District Court judge extends block on grizzly bear hunt for another 14 days

A grizzly bear and her two cubs approach the carcass of a bison in Yellowstone National Park in Wyoming. (REUTERS file/Jim Urquhart)

A court suspension of state grizzly bear hunts will now continue through most of September.

With just hours remaining on his original restraining order, Missoula federal District Court Judge Dana Christensen extended his order Thursday, stopping the hunt for another 14 days for “good cause.”

Christensen wrote that the extension “only preserves the status quo” and will give him the time he needs to fully consider the arguments he heard during an Aug. 30 hearing in Missoula. Judges are allowed only one extension of a temporary injunction.

“There remain serious questions regarding whether FWS complied with (federal laws) in delisting the Greater Yellowstone Ecosystem grizzly bear population. If the Court does not extend the temporary restraining order, as many as 23 bears may be killed in the Greater Yellowstone Ecosystem. Their death would cause irreparable injury to the plaintiffs,” Christensen wrote.

After Interior Secretary Ryan Zinke stepped in last summer and delisted the Yellowstone population of grizzly bears, the state of Wyoming announced that this fall it would hold the first grizzly bear trophy hunt in more than 40 years.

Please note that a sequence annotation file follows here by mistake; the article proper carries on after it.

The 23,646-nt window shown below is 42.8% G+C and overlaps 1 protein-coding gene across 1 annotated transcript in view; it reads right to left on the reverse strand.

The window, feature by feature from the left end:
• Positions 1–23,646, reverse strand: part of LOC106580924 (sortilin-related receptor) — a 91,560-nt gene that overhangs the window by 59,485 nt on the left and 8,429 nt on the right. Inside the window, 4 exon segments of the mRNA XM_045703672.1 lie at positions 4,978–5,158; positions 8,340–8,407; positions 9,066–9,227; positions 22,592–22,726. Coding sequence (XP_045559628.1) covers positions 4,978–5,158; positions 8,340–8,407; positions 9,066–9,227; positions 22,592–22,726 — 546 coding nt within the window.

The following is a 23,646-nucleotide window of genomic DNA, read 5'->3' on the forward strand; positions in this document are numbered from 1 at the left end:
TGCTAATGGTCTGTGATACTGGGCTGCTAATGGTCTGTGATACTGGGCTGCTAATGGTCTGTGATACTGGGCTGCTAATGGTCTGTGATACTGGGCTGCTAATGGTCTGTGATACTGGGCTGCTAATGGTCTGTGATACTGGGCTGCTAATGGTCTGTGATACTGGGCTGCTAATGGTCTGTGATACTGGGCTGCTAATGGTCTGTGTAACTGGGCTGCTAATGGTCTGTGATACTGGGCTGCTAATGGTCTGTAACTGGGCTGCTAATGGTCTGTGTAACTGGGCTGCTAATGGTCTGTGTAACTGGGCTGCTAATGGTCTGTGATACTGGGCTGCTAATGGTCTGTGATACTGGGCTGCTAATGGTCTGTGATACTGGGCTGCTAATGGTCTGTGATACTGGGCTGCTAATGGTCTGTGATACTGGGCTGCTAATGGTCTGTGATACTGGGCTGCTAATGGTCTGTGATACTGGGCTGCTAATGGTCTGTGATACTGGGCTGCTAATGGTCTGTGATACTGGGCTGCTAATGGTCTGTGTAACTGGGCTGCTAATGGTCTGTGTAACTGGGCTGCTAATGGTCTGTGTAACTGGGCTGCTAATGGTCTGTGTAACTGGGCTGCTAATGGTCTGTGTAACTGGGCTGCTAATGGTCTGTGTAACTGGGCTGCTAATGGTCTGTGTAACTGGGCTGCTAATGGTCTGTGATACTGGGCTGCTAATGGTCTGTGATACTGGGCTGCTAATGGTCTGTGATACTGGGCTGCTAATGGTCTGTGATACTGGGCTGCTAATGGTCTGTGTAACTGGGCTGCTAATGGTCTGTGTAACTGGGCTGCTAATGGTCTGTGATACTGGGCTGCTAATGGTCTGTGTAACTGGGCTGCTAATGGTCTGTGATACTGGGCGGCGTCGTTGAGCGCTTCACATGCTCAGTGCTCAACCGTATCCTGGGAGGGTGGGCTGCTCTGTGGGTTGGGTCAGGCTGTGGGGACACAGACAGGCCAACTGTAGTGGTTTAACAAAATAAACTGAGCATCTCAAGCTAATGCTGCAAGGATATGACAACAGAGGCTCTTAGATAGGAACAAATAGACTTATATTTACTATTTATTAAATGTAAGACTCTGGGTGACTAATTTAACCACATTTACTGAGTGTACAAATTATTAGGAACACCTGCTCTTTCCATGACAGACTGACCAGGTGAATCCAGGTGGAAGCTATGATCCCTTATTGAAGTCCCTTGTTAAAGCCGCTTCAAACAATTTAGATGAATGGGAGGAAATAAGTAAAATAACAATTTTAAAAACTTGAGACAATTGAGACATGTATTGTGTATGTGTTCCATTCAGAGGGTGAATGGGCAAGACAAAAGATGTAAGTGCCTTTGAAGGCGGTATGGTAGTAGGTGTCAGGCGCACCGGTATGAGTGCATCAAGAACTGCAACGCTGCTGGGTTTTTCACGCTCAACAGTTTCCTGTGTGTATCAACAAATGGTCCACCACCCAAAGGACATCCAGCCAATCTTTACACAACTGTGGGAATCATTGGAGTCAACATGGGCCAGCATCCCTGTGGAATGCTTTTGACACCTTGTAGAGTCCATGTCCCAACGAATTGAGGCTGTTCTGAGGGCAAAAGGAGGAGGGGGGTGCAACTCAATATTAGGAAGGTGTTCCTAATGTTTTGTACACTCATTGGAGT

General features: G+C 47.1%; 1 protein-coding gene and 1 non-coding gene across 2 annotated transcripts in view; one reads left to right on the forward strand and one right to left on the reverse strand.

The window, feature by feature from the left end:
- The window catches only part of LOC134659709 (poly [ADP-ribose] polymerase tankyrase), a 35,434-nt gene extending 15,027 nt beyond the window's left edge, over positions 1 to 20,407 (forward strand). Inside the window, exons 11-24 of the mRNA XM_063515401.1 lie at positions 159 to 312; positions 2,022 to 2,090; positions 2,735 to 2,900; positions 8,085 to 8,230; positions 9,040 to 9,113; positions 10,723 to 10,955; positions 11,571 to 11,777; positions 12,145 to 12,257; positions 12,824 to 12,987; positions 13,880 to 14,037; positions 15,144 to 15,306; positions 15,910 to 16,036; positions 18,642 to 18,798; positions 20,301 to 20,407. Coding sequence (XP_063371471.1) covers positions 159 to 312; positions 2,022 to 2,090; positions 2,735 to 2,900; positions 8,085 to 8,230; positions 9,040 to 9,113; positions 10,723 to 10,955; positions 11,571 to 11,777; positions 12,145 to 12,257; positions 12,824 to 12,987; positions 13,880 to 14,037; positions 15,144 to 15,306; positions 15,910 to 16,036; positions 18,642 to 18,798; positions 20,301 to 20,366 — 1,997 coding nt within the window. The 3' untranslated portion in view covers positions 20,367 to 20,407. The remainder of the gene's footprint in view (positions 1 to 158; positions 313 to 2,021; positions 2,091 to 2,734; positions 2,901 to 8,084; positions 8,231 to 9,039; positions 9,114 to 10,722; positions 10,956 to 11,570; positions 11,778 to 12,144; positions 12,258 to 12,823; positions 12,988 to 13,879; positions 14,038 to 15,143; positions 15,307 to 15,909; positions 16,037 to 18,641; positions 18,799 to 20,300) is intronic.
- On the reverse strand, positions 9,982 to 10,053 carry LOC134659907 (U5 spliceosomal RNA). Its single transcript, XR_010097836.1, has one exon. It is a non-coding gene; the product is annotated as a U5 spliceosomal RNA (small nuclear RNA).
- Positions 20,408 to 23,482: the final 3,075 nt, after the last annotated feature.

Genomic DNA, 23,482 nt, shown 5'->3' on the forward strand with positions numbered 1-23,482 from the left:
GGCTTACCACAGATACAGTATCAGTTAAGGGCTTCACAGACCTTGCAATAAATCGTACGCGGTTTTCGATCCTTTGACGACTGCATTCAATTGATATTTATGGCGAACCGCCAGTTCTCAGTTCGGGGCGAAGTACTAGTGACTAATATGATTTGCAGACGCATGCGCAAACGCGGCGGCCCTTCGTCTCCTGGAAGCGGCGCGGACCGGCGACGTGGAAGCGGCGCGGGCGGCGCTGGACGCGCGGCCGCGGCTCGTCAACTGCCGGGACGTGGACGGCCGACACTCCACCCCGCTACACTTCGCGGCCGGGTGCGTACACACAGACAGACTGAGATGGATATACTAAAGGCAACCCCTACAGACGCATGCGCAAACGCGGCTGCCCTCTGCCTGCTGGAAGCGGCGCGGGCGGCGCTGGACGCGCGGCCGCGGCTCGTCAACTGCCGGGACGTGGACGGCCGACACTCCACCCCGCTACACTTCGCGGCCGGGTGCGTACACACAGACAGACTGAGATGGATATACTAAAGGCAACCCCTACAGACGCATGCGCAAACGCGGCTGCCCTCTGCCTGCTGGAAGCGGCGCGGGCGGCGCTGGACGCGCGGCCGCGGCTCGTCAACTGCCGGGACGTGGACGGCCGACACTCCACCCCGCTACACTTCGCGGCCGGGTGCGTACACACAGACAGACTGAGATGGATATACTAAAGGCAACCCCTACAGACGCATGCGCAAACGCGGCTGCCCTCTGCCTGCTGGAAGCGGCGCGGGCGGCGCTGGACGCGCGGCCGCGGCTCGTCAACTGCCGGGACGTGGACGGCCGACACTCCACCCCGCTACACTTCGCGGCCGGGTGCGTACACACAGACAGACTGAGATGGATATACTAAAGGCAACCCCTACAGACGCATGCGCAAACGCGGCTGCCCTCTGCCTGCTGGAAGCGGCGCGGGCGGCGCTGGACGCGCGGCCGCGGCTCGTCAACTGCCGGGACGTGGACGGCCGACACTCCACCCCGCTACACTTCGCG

Idaho also scheduled a hunt but for only one grizzly bear starting on Sept 1.

Wyoming Game and Fish would have started part of its hunt on Sept. 1 in districts outside of the original core Yellowstone monitoring area where hunters could kill up to a dozen bears.

The judge’s original injunction delayed the hunt for 12 bears, but the extension has almost doubled the impact. That’s because this Saturday, Wyoming intended to open hunting districts in the core monitoring area around Yellowstone and Grand Teton national parks, where an additional 10 male bears could be hunted. Hunting is not allowed inside the parks.

Biologists estimate that almost 700 grizzly bears live in the core monitoring area.

Some biologists argue that when combined with other bear deaths from road collisions and human conflict, the loss of up to 22 bears could set the population back to the point that it would start dwindling again.

During the hearing, attorneys for tribes and wildlife advocates argued that the U.S. Fish and Wildlife Service had not considered the impact of hunting and other human-caused deaths on the ability of grizzly bears to migrate between core habitat areas. As a result, the remaining grizzly populations that are still protected may be less able to recover or remain genetically viable.

“We’re certainly relieved that grizzlies have an additional stay of execution. We look forward to the judge’s thoughtful resolution of the deep flaws with the feds’ removal of protections from these imperiled bears,” said Bethany Cotton, WildEarth Guardians wildlife program director.